Facts about Easter 2016 –
Easter is the time of year when many folks are thinking of the Resurrection, parades, Easter baskets and egg hunts, the Easter bunny, chocolate shaped eggs and rabbits, jelly beans, peeps, and many other traditions that help to celebrate this springtime holiday.
Easter is a Christian festival and holiday celebrating the resurrection of Jesus Christ from the dead, described in the New Testament as having occurred on the third day of his burial after his crucifixion by Romans at Calvary c. 30 AD. It is the culmination of the Passion of Christ, preceded by Lent, a forty-day period of fasting, prayer, and penance. The week before Easter is called Holy Week, and it contains the days of the Easter Triduum, including Maundy Thursday, commemorating the Maundy and Last Supper, as well as Good Friday, commemorating the crucifixion and death of Jesus. In western Christianity, Eastertide, the Easter Season, begins on Easter Sunday and lasts seven weeks, ending with the coming of the fiftieth day, Pentecost Sunday.
But unlike most days in the Christian calendar, Easter does not have a fixed date. Easter feast days are moveable days, in that they don’t fall on a fixed date in the normal Gregorian or Julian calendars, which follow the cycle of the sun. Easter instead is determined by the lunar calendar, which is based on the phases of the moon. Easter is scheduled to fall on the first Sunday after the first full moon after the Spring Equinox around March 21. This year it falls on March 27th.
The Spring or March Vernal Equinox is the moment the sun crosses the celestial equator – the imaginary line in the sky above the Earth’s equator – from south to north. So, in Western Christianity, Easter will always fall between March 22 and April 25.
The equinox occurs because of the tilt of the Earth in relation to the Sun. This is what causes the seasons. The Earth’s tilt is 23.5 degrees relative to the plane of its orbit and means that, although one revolution of the planet takes 24 hours, it’s different depending on the time of year.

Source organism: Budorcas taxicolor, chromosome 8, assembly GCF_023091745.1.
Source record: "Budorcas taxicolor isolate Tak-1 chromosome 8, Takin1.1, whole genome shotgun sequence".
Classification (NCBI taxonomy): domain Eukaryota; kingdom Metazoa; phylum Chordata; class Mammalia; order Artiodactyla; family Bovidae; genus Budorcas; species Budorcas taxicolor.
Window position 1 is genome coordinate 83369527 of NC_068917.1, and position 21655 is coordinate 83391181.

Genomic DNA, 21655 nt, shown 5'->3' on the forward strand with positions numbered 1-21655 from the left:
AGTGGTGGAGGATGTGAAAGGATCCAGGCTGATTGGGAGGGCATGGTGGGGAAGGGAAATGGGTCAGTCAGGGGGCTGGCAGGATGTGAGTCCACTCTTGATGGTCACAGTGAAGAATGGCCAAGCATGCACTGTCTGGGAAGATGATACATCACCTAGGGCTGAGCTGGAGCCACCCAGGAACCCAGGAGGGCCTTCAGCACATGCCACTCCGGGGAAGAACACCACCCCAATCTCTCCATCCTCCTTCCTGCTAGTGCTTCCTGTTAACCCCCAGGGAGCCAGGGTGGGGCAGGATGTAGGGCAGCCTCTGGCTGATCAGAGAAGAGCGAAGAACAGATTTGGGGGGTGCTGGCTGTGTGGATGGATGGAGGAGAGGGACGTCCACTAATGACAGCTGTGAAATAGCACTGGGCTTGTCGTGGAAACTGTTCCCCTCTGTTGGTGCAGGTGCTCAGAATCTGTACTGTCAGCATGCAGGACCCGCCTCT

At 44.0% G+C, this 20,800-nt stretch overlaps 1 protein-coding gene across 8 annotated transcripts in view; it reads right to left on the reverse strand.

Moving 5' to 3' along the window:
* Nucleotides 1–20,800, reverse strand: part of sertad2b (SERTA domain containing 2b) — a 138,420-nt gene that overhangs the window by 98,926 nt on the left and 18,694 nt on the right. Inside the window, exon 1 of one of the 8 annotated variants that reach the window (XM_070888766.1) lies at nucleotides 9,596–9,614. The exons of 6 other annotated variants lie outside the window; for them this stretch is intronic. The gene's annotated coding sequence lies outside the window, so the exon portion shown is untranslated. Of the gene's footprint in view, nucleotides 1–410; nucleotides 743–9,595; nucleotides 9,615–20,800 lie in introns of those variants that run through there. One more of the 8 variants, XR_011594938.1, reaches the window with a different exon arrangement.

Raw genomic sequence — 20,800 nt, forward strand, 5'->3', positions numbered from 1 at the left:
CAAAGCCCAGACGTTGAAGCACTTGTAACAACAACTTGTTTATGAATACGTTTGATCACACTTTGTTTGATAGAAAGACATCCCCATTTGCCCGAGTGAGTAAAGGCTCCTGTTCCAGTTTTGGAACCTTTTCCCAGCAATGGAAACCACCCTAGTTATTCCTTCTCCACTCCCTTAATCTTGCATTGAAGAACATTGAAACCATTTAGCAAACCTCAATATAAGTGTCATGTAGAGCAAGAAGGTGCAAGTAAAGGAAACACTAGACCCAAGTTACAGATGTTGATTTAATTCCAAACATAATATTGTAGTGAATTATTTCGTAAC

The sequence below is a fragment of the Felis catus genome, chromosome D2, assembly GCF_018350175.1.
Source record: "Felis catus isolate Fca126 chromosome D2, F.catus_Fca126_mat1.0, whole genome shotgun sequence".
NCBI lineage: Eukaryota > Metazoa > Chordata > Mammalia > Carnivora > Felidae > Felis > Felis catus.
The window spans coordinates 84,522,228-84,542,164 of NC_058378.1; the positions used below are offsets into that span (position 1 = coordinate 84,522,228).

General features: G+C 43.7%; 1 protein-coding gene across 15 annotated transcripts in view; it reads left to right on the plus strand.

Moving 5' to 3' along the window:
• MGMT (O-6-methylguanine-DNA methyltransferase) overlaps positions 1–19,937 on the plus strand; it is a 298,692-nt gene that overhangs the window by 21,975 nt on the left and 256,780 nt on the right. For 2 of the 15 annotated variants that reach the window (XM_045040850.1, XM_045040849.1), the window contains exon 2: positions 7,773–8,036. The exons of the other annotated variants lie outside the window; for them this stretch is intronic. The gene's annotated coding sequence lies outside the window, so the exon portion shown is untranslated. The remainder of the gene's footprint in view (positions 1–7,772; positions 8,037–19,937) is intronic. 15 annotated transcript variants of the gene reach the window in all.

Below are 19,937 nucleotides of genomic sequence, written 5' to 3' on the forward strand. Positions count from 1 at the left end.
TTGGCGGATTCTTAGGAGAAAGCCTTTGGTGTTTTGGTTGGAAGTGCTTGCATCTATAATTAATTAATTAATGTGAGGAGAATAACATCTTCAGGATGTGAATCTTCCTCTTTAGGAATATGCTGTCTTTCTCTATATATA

During the summer time, the Northern Hemisphere is tilted towards the Sun, so we get longer days as more light falls on this part of the planet. In the winter time it’s the Southern Hemisphere that gets the majority of the light.
On the spring equinox, the Earth hits the turning point in its orbit where neither the North nor the South poles are tilted towards the sun. As a result, the Sun spends a roughly equal amount of time above and below the horizon at every location on the Earth, so night and day are about the same length. The word equinox is Latin for “equal night”.
Meteorologists use it as the official turning point in the seasons because – although it can vary from year to year, it allows for the most accurate record-keeping.
The eggs are a symbol of new life, used as a symbol of Jesus’ resurrection on Easter Sunday. They can also be seen to represent Spring and celebrate rebirth and re-invigoration after the harshness of winter. This is why we see lots of chicks, lambs and other cute animals – it reminds us of the continuation of life.
The Easter Bunny (also called the Easter Rabbit or Easter Hare) is a folkloric figure and symbol of Easter, depicted as a rabbit bringing Easter eggs. Originating among German Lutherans, the “Easter Hare” originally played the role of a judge, evaluating whether children were good or disobedient in behavior at the start of the season of Eastertide. In legend, the creature carried colored eggs in his basket, candy, and sometimes toys to the homes of children.
So, however you are celebrating this Easter holiday, I hope you have an amazing time with friends and/or family that’s full of love, laughter and great memories!
Happy Easter Everyone!
What are your Easter Traditions?
Posted on March 25, 2016, in Easter, Holidays and tagged book giveaways, christian holiday, Crucifixion, Easter, Easter Bunny, Easter eggs, easter holiday, Easter hunt, Eastertide, Good Friday, Jesus Christ, New Testament, resurrection, solitaire parke, spring equinox, vernal equinox. Bookmark the permalink. Leave a comment.